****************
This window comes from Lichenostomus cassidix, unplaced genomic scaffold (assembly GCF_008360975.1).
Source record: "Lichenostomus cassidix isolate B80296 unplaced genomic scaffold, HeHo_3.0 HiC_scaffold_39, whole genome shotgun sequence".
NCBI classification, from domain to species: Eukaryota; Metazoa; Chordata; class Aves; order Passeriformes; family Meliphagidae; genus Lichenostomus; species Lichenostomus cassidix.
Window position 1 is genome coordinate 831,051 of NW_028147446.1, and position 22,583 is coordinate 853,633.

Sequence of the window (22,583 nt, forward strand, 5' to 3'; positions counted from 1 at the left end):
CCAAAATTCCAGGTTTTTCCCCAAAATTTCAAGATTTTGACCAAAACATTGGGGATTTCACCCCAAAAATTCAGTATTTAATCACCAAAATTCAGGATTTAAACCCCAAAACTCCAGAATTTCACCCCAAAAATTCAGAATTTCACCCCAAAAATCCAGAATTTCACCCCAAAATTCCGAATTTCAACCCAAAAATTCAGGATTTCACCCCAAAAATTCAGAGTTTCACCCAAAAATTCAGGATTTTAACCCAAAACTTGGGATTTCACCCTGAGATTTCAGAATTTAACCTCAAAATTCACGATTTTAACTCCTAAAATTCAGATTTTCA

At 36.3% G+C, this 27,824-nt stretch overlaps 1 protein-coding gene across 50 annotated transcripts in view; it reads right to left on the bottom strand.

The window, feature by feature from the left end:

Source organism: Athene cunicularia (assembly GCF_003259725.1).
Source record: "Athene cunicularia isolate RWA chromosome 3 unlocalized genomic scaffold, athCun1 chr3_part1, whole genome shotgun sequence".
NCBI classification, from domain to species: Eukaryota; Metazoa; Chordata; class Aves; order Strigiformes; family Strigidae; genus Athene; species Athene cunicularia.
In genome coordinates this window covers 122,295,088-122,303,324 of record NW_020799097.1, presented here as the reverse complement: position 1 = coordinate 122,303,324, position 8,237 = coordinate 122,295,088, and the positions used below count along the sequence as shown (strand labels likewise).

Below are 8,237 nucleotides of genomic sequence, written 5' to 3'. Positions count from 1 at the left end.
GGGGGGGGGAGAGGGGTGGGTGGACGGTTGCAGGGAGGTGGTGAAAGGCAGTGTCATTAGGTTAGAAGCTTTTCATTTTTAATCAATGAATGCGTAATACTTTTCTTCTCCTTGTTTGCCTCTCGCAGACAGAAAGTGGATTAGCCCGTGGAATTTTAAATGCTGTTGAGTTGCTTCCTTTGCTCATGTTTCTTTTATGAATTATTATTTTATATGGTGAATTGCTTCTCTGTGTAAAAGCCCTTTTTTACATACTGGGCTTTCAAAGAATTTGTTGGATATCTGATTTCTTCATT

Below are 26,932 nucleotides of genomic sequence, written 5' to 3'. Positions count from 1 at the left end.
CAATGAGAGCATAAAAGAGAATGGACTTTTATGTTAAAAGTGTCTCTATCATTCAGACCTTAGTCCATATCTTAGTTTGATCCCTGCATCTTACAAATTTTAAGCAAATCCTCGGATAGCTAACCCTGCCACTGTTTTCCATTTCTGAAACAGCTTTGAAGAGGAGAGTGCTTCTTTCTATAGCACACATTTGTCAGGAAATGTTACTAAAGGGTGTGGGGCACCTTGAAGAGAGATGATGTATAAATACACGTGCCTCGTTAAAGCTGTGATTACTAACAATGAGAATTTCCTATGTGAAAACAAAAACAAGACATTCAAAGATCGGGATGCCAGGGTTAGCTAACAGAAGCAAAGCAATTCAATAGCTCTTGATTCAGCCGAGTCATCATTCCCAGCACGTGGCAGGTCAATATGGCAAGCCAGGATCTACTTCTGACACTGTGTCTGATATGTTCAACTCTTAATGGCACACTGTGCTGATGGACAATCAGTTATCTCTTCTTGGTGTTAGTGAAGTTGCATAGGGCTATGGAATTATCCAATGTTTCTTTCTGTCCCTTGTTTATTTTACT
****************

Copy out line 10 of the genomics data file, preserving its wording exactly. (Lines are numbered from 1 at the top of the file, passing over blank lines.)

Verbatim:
Source record: "Athene cunicularia isolate RWA chromosome 3 unlocalized genomic scaffold, athCun1 chr3_part1, whole genome shotgun sequence".